Any adventure worth having starts as a dream. It’s that spark, that shiver of excitement, a story you tell your friends.
You go through various stages after this, where you treat it with increasing seriousness until you are suddenly there, now, in the present with no choice but to continue.
I read a news report a while back about “the greatest living explorer” Sir Ranulph Fiennes and his then-upcoming record-breaking attempt at an Antarctic expedition. The story asked if there are any real adventures left: now the highest peaks have been climbed, the oceans explored (apart from their depths), and everything available to view on Google Earth.
I remember one day at an early age telling my Dad that I when I grew up I wanted to be an explorer. He told me back then that there were no explorers any more, because there wasn’t anything left to explore. All the lands have been discovered, and all the maps have been published. I guess the Queen of Spain will never give me a fleet of ships to seek out new lands.
This is about that first part: when you have the dream. Because, you see, I have the dream right now. I call it “By Any Means Necessary” (or BAM! For short) and it’s quite simple in concept. From Alaska to Argentina, by any means necessary. Two continents in one journey.
It turns out that the northernmost point of Alaska is a place called Barrow. If you look it up on Google Maps, it doesn’t even appear to be on the mainland — and I understand from some brief research that it has restricted access. The furthest north you could actually drive would be to a delightfully-named place called “Deadhorse” in Alaska.
Doesn’t the name “Dead Horse” alone just fill you with confidence?
Contrastingly, the Southernmost tip is Ushuaia in Argentina, and where Dead Horse appears in pictures as a featureless, white tundra, Ushuaia looks the kind of paradise you would hope to reach after such a journey.
The journey itself on paper could hardly be simpler. Surely, in theory all you need is a compass and to keep heading south? There also exists the “Pan-American highway”, more of a gesture than a continuous highway, it is as a loose system of roads connecting North and South America and runs for 48,000km.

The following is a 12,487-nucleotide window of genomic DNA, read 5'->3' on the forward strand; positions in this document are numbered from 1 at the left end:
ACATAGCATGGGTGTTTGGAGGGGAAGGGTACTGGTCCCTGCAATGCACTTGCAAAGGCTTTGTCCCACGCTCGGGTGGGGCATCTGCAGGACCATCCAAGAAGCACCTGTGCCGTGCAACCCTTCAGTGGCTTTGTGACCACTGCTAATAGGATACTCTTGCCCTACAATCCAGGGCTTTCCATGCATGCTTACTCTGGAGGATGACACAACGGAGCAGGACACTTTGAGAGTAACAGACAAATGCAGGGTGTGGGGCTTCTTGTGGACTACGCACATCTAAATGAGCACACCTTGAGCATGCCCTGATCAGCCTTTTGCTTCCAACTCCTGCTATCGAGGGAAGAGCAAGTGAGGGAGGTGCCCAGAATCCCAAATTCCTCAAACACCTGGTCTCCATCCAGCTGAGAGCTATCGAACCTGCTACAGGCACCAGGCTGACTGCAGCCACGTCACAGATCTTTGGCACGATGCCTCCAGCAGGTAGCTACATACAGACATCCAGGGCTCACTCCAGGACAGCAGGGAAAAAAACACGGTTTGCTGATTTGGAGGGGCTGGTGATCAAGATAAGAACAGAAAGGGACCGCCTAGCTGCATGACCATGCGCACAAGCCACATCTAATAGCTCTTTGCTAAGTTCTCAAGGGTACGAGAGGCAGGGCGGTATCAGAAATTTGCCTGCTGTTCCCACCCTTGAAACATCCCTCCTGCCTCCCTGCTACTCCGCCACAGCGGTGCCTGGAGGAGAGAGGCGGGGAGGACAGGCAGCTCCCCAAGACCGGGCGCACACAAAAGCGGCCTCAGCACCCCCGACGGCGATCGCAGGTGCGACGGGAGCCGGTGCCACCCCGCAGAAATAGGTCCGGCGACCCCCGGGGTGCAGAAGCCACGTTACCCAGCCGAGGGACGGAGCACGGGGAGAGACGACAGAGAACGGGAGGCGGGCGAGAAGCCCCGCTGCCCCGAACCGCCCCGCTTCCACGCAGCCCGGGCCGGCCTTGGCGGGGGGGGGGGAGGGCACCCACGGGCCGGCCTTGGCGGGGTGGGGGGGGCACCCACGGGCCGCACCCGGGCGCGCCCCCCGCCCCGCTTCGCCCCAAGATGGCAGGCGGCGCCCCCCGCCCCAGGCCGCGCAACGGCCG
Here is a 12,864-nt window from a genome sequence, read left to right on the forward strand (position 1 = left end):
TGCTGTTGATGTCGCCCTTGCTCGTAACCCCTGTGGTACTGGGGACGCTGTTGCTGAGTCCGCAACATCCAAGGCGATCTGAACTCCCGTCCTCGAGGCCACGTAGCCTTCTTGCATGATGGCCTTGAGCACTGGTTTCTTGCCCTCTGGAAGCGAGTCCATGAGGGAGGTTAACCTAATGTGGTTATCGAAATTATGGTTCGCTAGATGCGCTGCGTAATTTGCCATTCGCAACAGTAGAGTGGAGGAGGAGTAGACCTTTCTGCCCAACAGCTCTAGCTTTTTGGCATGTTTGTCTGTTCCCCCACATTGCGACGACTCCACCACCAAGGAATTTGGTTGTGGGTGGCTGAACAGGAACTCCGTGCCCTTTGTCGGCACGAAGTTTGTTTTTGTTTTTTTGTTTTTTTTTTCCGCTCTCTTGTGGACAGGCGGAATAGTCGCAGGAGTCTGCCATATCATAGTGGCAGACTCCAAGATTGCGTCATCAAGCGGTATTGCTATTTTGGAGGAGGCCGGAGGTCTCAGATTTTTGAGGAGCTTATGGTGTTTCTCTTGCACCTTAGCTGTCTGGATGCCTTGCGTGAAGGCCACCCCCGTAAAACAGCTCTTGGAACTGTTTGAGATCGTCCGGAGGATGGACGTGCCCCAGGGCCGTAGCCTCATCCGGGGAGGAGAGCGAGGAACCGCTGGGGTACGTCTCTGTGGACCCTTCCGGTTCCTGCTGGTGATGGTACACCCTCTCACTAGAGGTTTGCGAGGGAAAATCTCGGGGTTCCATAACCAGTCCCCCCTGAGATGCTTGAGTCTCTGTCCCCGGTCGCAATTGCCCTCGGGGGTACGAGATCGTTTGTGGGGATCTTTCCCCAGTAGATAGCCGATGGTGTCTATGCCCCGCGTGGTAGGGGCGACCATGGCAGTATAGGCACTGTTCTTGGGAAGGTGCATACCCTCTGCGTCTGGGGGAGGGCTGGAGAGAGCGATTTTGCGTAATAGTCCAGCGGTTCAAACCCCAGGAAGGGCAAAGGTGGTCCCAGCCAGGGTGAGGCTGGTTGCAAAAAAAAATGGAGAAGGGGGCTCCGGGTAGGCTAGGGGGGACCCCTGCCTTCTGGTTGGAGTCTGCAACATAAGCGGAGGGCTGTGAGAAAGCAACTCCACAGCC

This isn’t counting the Darién gap in the network of about 100km between Panama and Colombia, where it is just rainforest.
The Darién gap is where the idea of “any means necessary” comes in – because one doesn’t just get in a car in Alaska and get out in Argentina, 3 months later, stretching and looking for the bathroom. The adventure will involve doing whatever it takes to get from point A to point B, whether that means bicycle, bus, train, car, kayak or old-fashioned shoe leather.
I’m not a Bear Grylls sort of guy.
It feels like a shameful admission, that I should be fashioning a bivouac out of my own facial hair, but this isn’t meant to be a survival or endurance challenge. It’s not even necessarily an entirely novel idea – I’m sure it’s been done before. But hasn’t everything?
The point in exploring is that you do it for you: sure, you might stumble onto an undiscovered Mayan pyramid in the jungle, or find a lost tribe (note: nobody is “lost”. Some are uncontacted, and should be left that way, but they aren’t lost and waiting to be found) but the chances are you won’t. This is about you, your world changing, and seeing the world for yourself.
In theory, on paper, the adventure is possible.
A steady rate by car would complete this journey in something like 3 months, but none of this takes into account all the little things like wolves, bears, mountain lions, poisonous spiders, snakes, armed robbers, kidnappers, and any number of things that could kill you in the rainforest. There are a lot of things to be scared of – but nothing says it can’t be done.
What scares me the most of all is that this could actually happen. I am researching people who could help me with this adventure, looking at collaborations that will take this off the page and onto the road. I am reaching out to friends and associates, pitching why it would be good, and what I can bring to the table: why anyone would want to support me.
I am still a long way from boarding that plane to Alaska, but I am getting closer. This all counts as part of the adventure: the imagining, the dreaming, and the planning.
It’s possible that after all the imagining, the dreaming, and the planning it will come to nothing, for one reason or another. But like with everything else in life you see what you can salvage, throw the rest away, and start again with something new.
Sometimes this could be anything from not getting that job you really wanted, losing a job, or a piece of writing you finished and don’t like or many, many things.
Your dreaming and planning and perseverance will be what sets you apart.
James Chesters is an explorer, adventurer and writer living in London, England. He aims to share his stories to inform, entertain and, hopefully, inspire others to explore the world — while also expanding his own horizons. The rest of the time, James is a copywriter, freelance journalist, and community/marketing geek promoting things that are important to him. Read more from James at jaychesters.tumblr.com and follow him on Twitter @jameschesters.
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